The Federal Chamber of Automotive Industries (FCAI) has welcomed the findings of the Tasmanian Coronial Inquest into seven ‘quad bike’ (or ATV) fatalities which were released today (Friday, 25 August 2017).
The FCAI strongly supports the Coroner’s recommendation that helmets be mandatory.
The Chief Executive of the FCAI, Tony Weber said that encouraging the wearing of a helmet was one of the industry’s most important safety messages for ATV riders.
“Helmets are known to be the most effective safety device for ‘ride-on’ type vehicles like ATVs and motorcycles,” Mr Weber said.
This commitment is demonstrated by the industry’s recent development and release of the Shark ATV helmet, which is specifically designed for Australian conditions. Industry research shows that 30 per cent of Australian ATV fatalities would have been avoided if the rider had been wearing a helmet.
In the Tasmanian inquest, the Coroner found that 4 of the 7 deaths would not have occurred if the rider had been wearing a properly secured helmet.
The Coroner also noted that none of those involved had received formal rider training and consequently recommended mandated training for all riders. ATV manufacturers are strong supporters of training and agree with Coroner Cooper’s view that the Specialty Vehicle Institute of America ATV course should be adopted in Australia.
The FCAI also strongly agrees with the Coroner’s recommendations that consideration be given to legislation prohibiting children under 16 years of age from riding full-sized ATVs, and prohibiting passengers from single seat ATVs. Currently, the tragic reality is that children under 16 riding full-sized ATVs make up 20 per cent of all fatalities.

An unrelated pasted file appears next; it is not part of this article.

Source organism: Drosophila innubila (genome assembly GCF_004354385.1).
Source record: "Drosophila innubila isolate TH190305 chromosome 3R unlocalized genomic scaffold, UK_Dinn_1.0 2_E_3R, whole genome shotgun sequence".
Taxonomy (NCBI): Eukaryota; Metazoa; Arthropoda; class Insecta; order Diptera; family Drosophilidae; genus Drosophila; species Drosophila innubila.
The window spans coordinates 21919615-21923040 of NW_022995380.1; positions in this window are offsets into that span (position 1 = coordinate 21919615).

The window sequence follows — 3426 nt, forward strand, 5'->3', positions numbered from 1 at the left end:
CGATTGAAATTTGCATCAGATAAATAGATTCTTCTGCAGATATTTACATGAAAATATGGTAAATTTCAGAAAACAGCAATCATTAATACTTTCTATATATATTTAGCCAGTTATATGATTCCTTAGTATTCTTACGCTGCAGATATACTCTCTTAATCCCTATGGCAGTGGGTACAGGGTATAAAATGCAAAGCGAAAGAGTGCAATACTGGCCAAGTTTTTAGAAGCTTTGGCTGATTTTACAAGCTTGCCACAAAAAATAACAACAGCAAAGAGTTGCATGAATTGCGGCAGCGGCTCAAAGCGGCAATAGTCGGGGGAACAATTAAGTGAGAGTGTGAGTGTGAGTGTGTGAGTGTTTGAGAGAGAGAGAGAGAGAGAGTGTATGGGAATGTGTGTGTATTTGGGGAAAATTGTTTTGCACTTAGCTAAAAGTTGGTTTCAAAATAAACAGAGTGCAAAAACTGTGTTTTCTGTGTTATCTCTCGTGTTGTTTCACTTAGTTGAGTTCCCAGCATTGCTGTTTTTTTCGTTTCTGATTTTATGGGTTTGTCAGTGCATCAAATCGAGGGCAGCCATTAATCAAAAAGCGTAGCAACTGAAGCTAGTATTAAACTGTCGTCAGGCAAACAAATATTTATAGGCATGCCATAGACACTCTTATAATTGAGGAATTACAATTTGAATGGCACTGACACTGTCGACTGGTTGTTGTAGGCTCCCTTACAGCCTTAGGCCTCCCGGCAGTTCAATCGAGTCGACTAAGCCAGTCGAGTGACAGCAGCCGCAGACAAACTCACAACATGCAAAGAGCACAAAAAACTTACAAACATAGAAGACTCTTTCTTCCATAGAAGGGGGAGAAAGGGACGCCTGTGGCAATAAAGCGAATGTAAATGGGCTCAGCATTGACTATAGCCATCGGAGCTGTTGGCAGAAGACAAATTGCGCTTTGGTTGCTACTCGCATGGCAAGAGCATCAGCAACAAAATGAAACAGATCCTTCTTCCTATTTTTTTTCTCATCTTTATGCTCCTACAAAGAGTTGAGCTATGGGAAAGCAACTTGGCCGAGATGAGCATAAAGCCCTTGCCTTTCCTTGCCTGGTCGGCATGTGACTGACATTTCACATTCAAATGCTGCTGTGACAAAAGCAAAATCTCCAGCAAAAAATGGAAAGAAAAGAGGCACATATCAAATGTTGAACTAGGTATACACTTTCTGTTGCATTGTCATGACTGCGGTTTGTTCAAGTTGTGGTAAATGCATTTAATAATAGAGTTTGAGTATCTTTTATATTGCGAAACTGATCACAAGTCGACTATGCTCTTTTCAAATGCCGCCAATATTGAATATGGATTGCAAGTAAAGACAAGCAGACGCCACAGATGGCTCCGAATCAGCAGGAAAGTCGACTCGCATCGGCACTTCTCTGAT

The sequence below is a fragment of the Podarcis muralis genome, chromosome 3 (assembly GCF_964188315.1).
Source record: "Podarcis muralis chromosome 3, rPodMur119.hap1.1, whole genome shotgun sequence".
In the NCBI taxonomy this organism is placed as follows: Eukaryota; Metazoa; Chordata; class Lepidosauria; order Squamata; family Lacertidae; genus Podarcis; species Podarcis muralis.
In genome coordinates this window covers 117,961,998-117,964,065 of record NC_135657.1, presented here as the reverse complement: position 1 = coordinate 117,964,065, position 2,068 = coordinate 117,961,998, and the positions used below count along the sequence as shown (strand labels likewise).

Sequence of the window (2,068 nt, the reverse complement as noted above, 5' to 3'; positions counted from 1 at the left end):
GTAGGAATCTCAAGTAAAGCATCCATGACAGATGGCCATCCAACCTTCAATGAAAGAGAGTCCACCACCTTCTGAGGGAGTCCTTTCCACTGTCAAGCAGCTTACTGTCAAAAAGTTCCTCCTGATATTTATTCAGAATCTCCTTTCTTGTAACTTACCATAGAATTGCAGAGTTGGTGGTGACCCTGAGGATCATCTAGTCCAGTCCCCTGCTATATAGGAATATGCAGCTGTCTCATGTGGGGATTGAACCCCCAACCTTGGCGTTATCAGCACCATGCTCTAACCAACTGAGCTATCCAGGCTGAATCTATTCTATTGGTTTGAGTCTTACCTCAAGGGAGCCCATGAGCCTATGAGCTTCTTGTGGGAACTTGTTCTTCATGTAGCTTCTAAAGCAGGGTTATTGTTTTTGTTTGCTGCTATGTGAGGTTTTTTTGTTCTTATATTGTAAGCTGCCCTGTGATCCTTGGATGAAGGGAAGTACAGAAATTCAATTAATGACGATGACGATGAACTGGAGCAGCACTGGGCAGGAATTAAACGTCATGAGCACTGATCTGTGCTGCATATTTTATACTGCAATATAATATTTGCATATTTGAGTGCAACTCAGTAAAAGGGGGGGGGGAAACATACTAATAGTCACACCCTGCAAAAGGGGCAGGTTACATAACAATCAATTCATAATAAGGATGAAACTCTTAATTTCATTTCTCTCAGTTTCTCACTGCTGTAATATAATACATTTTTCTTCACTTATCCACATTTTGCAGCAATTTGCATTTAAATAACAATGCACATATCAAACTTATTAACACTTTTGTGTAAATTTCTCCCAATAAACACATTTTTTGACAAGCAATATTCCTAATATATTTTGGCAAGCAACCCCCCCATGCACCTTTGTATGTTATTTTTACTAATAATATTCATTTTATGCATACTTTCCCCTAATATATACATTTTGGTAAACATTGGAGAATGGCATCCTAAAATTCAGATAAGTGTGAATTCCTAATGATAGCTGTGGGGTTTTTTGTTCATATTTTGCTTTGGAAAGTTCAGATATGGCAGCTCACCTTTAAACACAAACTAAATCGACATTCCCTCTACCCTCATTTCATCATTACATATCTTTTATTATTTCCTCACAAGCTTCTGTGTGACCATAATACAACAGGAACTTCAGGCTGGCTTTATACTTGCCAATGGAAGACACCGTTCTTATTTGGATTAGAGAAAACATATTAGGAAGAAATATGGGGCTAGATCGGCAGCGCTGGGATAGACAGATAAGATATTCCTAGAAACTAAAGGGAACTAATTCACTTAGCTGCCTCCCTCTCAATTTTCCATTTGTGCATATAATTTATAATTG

In accordance with the Coroner’s recommendation, the industry looks forward to continuing to work with industrial safety authorities to implement the American National Standards Institute’s (ANSI) vehicle design standard for ATVs, here in Australia, consistent with similar recommendations made by QLD and NSW Coroners.
In further recommendations from the Tasmanian hearing, the Coroner also called for research to investigate the development of an appropriate star rating system to assist purchasers to make informed decisions when choosing a vehicle.
The FCAI and ATV Industry have commissioned an international engineering firm to develop criteria for such a safety rating system. This system will be evidence-based, so that suggested improvements will have positive outcomes for users.
In relation to so-called ‘crush protection devices’, the Coroner found that, in light of all of the research about fitting them, “it is impossible to conclude that, as contended by the proponents of such devices, fitment to quad bikes should be recommended”.
This Coronial finding is consistent with previous findings of NSW and QLD Coroners, who, having carefully reviewed the scientific evidence, both declined to recommend fitment of CPDs.
The industry believes that this finding should be recognised and accepted by stakeholders, including regulators, and that it should encourage focus on advocacy of the safety practices that are known to save lives: helmets, training, children and passengers off inappropriate vehicles, and following the manufacturer’s recommendations for safe use of ATVs.
For more information on safety practices visit: atvsafety.com.au